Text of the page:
ISSN (Print) - 0012-9976 | ISSN (Online) - 2349-8846

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Myths and Realities of Child Nutrition

In his article Arvind Panagariya argues that (a) the prevailing narrative of child malnutrition being worse in India “than nearly all Sub-Saharan African countries with lower per capita incomes” is false, (b) that this notion is an “artefact of a faulty methodology”, and (c) that the nutrition...

Methodologically Deficient, Ignorant of Prior Research

Are Indian statistics on the extent of under-nutrition exaggerated and based on faulty yardsticks? Is there a case for moving away from the World Health Organisation standards? Can "genetics" really explain the low heights and weights among Indian children? Is it a puzzle and does it say something about the Indian estimates that Sub-Saharan Africa shows lower levels of under-nutrition than India though the former suffers from higher infant mortality? A set of six articles addresses these and many other questions in the light of the arguments presented in the paper "Does India Really Suffer from Worse Child Malnutrition Than Sub-Saharan Africa?" by Arvind Panagariya (EPW, 4 May 2013). The articles also critically comment on the methodology, analysis and findings of the paper.

Stunting among Children

Indian children are very short, on average, compared with children living in other countries. Because height reflects early life health and net nutrition, and because good early life health also helps brains to grow and capabilities to develop, widespread growth faltering is a human development...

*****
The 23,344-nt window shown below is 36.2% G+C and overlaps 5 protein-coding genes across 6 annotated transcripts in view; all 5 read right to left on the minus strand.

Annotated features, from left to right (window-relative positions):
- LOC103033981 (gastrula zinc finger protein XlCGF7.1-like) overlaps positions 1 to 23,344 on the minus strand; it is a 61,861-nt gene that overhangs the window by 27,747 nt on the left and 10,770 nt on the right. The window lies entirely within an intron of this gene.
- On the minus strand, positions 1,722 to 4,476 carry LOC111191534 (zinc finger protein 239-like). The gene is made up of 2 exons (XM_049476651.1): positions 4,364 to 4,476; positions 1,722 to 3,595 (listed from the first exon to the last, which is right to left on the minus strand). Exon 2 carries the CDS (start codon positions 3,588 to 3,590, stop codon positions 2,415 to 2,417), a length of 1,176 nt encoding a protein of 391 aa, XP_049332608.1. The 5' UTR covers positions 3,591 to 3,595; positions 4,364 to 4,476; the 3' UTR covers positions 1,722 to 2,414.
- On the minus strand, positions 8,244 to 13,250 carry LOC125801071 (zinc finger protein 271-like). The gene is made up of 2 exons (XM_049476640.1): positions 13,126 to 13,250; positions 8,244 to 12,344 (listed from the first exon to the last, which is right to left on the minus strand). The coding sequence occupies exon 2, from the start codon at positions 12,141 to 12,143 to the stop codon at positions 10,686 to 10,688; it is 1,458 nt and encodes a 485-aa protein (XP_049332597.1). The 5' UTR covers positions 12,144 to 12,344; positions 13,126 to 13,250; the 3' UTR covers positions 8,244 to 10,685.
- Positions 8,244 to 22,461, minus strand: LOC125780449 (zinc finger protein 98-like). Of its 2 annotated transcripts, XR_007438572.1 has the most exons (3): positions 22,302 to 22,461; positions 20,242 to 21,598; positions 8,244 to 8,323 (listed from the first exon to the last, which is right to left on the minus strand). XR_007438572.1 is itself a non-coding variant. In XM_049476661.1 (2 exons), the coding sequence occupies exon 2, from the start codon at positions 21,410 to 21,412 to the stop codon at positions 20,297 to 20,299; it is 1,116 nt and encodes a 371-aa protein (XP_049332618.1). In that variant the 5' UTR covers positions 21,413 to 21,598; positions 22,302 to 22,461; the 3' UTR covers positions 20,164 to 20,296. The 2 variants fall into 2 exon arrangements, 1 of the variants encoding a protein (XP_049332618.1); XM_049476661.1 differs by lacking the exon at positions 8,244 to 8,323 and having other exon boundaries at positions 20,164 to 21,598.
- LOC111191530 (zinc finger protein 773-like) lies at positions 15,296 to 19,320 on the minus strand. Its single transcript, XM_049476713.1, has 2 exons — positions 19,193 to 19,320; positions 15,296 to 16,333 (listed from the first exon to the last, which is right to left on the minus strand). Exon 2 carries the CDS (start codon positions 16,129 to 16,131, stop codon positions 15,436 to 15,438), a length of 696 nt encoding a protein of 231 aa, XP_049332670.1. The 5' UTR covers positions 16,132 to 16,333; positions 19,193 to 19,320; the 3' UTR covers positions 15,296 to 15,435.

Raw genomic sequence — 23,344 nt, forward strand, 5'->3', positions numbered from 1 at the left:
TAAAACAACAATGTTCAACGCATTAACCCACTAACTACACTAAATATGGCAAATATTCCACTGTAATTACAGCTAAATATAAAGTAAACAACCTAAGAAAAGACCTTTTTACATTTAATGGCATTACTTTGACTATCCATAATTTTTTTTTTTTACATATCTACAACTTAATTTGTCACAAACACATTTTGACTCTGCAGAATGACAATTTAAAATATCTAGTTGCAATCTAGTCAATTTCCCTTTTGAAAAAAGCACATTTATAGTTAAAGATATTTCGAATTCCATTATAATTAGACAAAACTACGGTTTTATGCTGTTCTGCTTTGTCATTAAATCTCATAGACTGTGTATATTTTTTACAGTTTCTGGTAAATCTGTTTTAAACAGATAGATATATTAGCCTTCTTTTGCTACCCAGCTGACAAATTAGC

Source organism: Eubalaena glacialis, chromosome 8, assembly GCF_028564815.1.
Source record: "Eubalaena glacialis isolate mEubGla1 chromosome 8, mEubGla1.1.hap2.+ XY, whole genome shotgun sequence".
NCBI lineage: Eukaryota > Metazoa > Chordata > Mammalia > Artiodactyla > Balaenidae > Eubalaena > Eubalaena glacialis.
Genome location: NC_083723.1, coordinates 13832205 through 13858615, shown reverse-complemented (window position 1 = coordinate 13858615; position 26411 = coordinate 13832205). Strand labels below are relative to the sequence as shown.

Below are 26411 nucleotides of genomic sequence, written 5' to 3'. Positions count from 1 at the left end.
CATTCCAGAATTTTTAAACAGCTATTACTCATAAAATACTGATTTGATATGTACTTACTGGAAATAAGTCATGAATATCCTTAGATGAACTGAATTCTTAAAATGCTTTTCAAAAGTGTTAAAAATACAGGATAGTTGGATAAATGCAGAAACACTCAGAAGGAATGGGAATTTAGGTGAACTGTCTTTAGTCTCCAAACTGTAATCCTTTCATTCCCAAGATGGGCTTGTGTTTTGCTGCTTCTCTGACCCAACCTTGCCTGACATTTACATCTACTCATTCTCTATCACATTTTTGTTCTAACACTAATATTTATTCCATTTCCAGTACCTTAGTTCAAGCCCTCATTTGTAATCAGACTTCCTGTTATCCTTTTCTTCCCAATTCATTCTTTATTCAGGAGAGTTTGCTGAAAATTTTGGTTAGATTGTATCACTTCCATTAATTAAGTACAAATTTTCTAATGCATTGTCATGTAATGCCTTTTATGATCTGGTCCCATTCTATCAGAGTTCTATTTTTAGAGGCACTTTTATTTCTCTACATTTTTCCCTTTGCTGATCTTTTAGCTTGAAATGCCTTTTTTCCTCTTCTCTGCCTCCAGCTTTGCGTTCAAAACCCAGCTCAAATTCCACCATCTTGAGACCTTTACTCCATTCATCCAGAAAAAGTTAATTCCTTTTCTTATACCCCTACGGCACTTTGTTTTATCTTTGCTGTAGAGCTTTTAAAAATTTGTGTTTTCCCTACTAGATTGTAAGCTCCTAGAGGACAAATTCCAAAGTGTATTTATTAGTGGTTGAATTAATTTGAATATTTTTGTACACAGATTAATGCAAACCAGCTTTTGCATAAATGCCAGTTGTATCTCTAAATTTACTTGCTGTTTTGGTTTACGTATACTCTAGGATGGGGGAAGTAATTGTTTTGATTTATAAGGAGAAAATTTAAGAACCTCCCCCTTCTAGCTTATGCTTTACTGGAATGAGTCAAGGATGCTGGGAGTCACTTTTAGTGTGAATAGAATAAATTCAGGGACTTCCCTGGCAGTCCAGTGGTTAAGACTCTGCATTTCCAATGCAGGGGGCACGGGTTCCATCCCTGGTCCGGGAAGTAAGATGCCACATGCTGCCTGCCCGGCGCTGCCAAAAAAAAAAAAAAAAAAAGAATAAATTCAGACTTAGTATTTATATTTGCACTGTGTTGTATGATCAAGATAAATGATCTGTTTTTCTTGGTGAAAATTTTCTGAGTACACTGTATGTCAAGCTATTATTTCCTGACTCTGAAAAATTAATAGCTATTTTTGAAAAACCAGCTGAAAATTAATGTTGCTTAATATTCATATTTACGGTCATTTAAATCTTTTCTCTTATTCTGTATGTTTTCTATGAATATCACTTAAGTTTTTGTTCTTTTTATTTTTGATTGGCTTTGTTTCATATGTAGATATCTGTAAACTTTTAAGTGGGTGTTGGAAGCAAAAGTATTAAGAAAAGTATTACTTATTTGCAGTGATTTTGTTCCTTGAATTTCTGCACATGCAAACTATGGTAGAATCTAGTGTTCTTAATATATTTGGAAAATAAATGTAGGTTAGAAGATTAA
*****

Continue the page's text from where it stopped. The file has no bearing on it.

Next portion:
Reconstructing Facts in Bt Cotton

The case that the "triumph narrative" of Bt cotton in India comes mainly from economists, the biotech industry and their academic allies is a difficult one to sustain when dozens of studies show the positive effects of insect resistance in Bt cotton. Yields are driven by numerous factors, and there will be variance - field-to-field, season-to-season. Despite this, Bt cotton has been agro-economically successful because of the lower cost of production per unit and thus higher net returns - facts that are consistent with the near universal adoption of Bt technology by farmers.

Bt Cotton Yields and Performance

This article rebuts the argument that shortcomings in Bt cotton studies and divergence between yield gains and extent of adoption of Bt hybrids make it impossible to conclusively say anything about the impact of genetically modifi ed seeds. Further, it points out that there have been numerous studies that have controlled for selection and cultivation bias, and concluded that Bt cotton has had statistically significant positive yield effects.

United Front of the Oppressed

Bernard D’Mello’s clinical analysis of India’s “rotten liberal political democracy” from the perspective and standpoint of the oppressed and exploited “underclass” compels him to focus attention on the reasons for the continuation, survival and “stability of this form of democracy”, and on the goal...

Kashmir: A Tale of Two Communities, Cloven

Anuradha Bhasin Jamwal's review ("A Moon of Many Shades", 27 April 2013) of Rahul Pandita's book, Our Moon Has Blood Clots, led to responses from Pandita ("Selective Memory, Collective Amnesia", 1 June 2013) and Sualeh Keen ("Inconvenient People", 8 June 2013). Two more articles engage with the contentious issue of the migration/exile of Kashmiri Pandits in early 1990 and the responsibility for the same, which this discussion has opened up.

'Insulting Facts With Fiction to Suit One's Narrative'

The other day an acquaintance from south Kashmir’s Anantnag district wanted to know my opinion on the issue of “migration” of Kashmiri Pandits in the early 1990s. He asked about my view through Facebook chat – the preferred communication tool in today’s age of information and technology – and I...

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